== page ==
Hackers were prolific in 2015. According to the Identity Theft Resource Center, there have been an estimated 750 breaches this year, affecting over 177 million records. As nice as it would be to write it off as a fluke, the cyberthreat landscape is primed to get worse. Increased adoption of mobile devices in the workplace and migration to virtual services such as cloud computing in conjunction with a continual rise in phishing attacks and attempted breaches of critical infrastructure will create a perfect storm of cyber risks. Hopefully organizations bring an umbrella.
In fact, in 2016, organizations might need a raincoat and an umbrella. Electronics IDs and other forms of two-factor authentication will be absolutely necessary for organizations to guard themselves from the impending storm of cyberthreats.
Enterprise mobility has gone from an idea, to a buzzword to an office mainstay. Almost anything that can be done on a traditional desktop or laptop can now be done on the go with multi-functional mobile devices. Thus, it only makes sense that as more employees opt to work remotely, and the pace at business-related communication accelerates, smartphones and tablets would represent a huge value proposition to businesses of all sizes. However, mobile devices are easily lost, and the inclusion of bring-your-own-device policies creates new vulnerabilities within company networks.
One way to bolster security in the age of enterprise mobility is to turn smartphones into multi-factor authentication tools. An ESG report notes that in 2013, 43 percent of companies were already using multi-factor authentication to bolster workplace security. Three years later, any company that has not begun leveraging two-factor authentication is behind the curve. Businesses that want to get ahead of it, and more importantly, stay one step ahead of hackers and fraudsters, should explore using smartphones - either corporate-provided or BYOD - as authentication tokens.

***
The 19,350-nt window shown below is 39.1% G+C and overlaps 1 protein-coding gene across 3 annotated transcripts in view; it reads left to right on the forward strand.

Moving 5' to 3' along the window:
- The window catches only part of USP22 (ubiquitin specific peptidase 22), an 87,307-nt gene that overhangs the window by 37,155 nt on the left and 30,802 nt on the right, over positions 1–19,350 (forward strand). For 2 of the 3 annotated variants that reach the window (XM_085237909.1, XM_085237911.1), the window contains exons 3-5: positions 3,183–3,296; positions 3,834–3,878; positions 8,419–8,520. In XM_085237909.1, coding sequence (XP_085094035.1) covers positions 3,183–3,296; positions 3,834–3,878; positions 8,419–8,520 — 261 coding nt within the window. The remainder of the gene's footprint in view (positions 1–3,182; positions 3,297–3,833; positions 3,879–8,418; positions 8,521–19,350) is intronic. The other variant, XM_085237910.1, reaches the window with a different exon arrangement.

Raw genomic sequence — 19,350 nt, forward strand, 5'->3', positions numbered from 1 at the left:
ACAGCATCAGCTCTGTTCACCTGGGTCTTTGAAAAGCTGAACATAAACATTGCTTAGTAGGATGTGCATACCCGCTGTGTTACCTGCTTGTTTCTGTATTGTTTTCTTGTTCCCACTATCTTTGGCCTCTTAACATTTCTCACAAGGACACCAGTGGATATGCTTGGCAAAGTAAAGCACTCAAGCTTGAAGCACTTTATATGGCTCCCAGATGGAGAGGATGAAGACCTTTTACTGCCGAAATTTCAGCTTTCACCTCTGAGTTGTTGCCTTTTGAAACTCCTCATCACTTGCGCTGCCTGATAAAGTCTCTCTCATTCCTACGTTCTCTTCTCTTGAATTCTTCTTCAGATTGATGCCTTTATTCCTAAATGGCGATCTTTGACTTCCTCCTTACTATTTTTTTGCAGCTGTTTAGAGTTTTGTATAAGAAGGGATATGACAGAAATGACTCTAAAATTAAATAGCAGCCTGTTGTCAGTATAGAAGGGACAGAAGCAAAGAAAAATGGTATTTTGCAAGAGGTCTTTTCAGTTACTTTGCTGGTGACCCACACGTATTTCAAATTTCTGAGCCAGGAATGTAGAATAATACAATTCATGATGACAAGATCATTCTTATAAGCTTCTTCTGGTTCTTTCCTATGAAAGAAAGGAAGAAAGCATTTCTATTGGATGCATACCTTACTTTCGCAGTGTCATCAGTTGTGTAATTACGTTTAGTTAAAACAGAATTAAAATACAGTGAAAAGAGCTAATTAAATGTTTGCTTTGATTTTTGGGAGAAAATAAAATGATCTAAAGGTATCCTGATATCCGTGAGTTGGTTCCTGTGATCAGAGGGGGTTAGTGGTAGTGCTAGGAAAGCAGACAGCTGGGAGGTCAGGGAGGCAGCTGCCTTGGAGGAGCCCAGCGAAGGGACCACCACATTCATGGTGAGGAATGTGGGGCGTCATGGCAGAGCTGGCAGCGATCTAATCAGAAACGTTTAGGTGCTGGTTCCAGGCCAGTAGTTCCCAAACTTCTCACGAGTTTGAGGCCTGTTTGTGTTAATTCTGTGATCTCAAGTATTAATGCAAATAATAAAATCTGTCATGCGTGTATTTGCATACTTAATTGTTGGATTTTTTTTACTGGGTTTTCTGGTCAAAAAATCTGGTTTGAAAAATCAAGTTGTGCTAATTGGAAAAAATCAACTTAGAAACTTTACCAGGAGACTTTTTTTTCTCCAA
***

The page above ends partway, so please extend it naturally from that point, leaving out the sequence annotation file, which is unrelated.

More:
"Lost mobile devices don't have to pose a threat to businesses."
This achieves two things. Firstly, it enhances network security by creating a new layer of authentication. Secondly, it improves mobile device management for enterprises by helping to verify the identities of mobile device users within the office. In the not-too-distant future, it is possible wearable technology, including smartwatches and fitness trackers, will also need to be imbued with this level of authentication. With the additional incorporation of soft tokens that leverage single-use login data, lost mobile devices don't have to pose a threat to businesses.
Alternatively, mobile devices can be integrated with biometric verification. Fingerprints and retinas are some of the hardest authentication criteria to fake.
Some of the most serious breaches of 2015 were against government agencies and health care organizations. The Office of Personnel Management breach exposed records of as many as 21.5 million people. The Anthem Blue Cross breach compromised personal information of another 80 million. These breaches sunk into the national consciousness in a big way, receiving comprehensive coverage because of the scale of the beach, and the high-value nature of the targets. The fact that they happened at all is reason enough for organizations and agencies in both sectors to adopt stringent authentication standards - that is, if they have not already done so.
However, even hacks of government agencies and health care organizations pale in comparison to some of the new potential targets - and no, it's not the mainframe. According to a study think tank Chatham House released earlier this year, nuclear facilities are at growing risk of falling prey to cyberattacks.
That's not all. Hackers are also in the electric grid - or at least they're trying to be. In 2014, the U.S. energy grid was attacked 79 times, according to CNN. While it will certainly take a lot more than eIDs to protect the electric grid, ironclad authentication processes will be an absolute necessity for any company network that can be somehow be leveraged. The consequences of a breach can be incredibly damaging to a variety of industries, and can even result in threats to national security.
The cyberthreats of 2016 are nothing to scoff at. While eIDs have been widely adopted by organizations, it's time to improve upon their efficacy by incorporating two-factor authentication and other more advanced identity verification tools. A lot depends on it.